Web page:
In my case, I’ve had multiple knee surgeries and have very little cartilage in one of my knees. Doctors advised me many years ago that high-impact exercise would likely cause serious osteoarthritis in my knees and necessitate a knee replacement.

Very little disagreement exists, however, about the bone density benefits of resistance training (lifting weights), a non-impact activity that without any doubt at all DOES stimulate bone growth.

And as a reminder, running and other forms of aerobic exercise do not prevent sarcopenia, which is osteopenia’s evil henchman. In the interests of killing these two nasty birds with one stone, even if you already jog/run or do other high-impact aerobic exercise, you will still benefit from adding weight training to your exercise routine. Research shows that adding even one or two weight-training sessions per week to a running routine may have a significant positive effect on bone density.

Teaching old bones new tricks

What’s maddening is that if you ask just about any middle-aged woman, she’ll know it’s important to get enough calcium and vitamin D to protect her bones.

THAT message has been conveyed quite successfully. 

Unfortunately, even with sufficient calcium intake, bone loss will still occur if you’re not also engaged in load-bearing exercise. Yet the average woman has no idea that this is true, and has never even contemplated picking up a barbell.

It’s time to change the narrative.

The medical world used to believe that we could only build bone mass prior to hitting midlife, and if we hadn’t put on enough bone by the end of our 30s, we’d missed the window. We faced an osteoporotic future and there was nothing we could do about it.  

But I’m delighted to tell you it turns out that with a good strength training program, we absolutely CAN add bone mass in midlife and beyond, and halt (and in some cases even reverse) osteopenia and osteoporosis.

One key point to understand here is that where bone density is concerned, the effect of strength training is highly localized. That is, bicep curls will not improve the density of your hip bones or your vertebrae. The bones that are directly impacted by the forces being applied are the ones that will respond with new tissue.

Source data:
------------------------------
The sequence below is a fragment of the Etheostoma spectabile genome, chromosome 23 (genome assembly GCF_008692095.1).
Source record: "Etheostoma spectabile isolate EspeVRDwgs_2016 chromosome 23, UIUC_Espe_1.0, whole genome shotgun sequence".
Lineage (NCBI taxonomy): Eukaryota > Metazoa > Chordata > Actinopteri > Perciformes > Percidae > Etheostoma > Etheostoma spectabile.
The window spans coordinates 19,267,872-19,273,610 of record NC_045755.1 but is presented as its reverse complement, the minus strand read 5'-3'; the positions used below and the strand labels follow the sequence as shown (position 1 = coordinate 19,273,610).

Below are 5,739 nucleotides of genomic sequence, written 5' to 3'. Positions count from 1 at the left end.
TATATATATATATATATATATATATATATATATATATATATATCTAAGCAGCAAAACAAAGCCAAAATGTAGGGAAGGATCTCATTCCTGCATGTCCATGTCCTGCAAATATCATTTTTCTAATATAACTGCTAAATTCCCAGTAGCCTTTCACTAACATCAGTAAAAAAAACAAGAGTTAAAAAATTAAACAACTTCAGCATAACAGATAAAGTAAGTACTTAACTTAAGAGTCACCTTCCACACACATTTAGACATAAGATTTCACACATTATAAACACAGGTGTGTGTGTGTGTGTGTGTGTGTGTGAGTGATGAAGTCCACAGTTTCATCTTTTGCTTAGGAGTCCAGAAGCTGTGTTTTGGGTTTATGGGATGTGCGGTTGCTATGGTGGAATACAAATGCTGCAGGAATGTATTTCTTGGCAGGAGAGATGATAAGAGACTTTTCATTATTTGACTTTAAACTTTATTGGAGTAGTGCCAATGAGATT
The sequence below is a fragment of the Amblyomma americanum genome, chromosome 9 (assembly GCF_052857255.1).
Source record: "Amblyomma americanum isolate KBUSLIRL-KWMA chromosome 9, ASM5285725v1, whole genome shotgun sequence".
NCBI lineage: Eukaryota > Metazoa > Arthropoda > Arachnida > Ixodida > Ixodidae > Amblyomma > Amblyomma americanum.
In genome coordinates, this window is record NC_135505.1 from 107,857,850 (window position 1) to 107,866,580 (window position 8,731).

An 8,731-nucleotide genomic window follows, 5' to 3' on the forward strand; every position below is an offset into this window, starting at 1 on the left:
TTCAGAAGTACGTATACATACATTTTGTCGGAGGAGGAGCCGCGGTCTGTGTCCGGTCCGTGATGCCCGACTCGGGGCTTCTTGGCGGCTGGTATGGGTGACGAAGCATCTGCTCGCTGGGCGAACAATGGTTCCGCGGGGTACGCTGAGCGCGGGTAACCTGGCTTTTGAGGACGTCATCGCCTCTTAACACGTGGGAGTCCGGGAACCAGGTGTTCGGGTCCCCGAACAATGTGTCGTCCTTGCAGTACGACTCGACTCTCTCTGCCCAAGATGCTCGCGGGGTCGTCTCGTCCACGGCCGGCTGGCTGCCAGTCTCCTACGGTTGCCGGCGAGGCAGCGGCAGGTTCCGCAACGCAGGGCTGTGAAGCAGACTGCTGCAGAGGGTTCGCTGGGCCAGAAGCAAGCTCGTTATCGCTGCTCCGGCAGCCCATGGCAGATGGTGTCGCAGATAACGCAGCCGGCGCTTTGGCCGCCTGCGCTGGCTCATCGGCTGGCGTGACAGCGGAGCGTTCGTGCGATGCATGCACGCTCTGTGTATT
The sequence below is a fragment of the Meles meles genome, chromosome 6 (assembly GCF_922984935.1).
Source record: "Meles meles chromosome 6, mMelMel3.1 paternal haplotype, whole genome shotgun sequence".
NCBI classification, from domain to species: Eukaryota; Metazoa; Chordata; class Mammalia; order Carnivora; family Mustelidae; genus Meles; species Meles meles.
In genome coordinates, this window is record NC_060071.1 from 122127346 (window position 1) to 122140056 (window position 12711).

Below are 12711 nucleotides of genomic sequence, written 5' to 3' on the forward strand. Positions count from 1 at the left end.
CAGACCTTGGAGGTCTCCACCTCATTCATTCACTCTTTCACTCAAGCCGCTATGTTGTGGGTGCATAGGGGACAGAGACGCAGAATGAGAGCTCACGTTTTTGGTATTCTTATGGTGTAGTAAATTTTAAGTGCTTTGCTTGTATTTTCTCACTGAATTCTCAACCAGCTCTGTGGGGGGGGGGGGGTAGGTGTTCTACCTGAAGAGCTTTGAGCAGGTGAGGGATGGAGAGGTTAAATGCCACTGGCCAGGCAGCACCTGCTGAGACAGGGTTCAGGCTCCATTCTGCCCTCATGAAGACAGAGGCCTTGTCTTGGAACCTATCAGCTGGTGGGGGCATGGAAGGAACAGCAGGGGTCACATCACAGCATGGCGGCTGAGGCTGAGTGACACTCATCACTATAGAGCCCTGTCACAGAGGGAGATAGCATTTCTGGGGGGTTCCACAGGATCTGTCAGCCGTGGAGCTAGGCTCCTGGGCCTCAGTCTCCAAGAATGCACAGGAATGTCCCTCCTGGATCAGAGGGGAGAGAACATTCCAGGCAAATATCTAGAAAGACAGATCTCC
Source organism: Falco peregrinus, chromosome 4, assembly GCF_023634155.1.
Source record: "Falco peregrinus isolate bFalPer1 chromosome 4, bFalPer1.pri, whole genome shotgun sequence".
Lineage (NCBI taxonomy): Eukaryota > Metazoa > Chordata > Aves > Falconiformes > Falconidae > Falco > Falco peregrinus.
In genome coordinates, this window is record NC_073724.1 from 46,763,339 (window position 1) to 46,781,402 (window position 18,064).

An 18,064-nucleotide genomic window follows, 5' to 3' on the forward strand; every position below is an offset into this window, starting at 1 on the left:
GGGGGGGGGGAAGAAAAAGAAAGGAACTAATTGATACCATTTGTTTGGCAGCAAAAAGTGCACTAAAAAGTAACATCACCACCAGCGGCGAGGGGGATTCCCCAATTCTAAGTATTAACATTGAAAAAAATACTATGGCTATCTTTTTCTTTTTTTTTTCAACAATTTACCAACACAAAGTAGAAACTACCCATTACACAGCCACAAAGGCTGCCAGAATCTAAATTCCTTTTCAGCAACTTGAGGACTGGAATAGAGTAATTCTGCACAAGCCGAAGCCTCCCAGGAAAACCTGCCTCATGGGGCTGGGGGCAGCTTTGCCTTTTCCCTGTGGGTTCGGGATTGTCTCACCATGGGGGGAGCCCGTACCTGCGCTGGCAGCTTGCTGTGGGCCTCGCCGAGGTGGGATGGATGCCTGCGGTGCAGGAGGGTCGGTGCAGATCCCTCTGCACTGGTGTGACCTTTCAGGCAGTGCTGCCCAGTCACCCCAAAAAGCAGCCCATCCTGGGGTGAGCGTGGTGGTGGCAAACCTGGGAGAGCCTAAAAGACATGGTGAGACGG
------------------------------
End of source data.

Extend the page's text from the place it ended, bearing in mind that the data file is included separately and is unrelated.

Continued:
Therefore, to take care of bone health and avoid/reverse osteopenia and osteoporosis, we need to engage in full-body training that includes heavy compound lifts such as squats, deadlifts, and overhead press. (Contrary to what many people over 50 fear, with proper instruction and a well-designed program, these exercises are completely safe for the vast majority of us.)

It’s certainly true that the more bone you can get while the getting is good, the better. And it IS easier to build bone mass when you’re younger. So if you’re under 40 and not lifting yet, there’s no time like the present.

But I’m here to tell you that if you didn’t lift in your youth, it’s NOT too late to give your bones a turbo-boost with resistance training–even if you’re in your 60s, 70s, or 80s.

Don’t wait. Start now!

Next time: how weight training helps fight insulin resistance and cardiovascular disease!

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Over 40? 8 Reasons to Lift Weights


The Iron is Pure


  1. Kim

    Thank you for your clearly explained article encouraging women to include strength training to age well. Will be forwarding this to my friends in the hope it helps get them started.

    • Thanks, Kim – so glad you found useful. I hope it, and the series it’s part of (along with your example!) will inspire some of your friends to take the plunge!!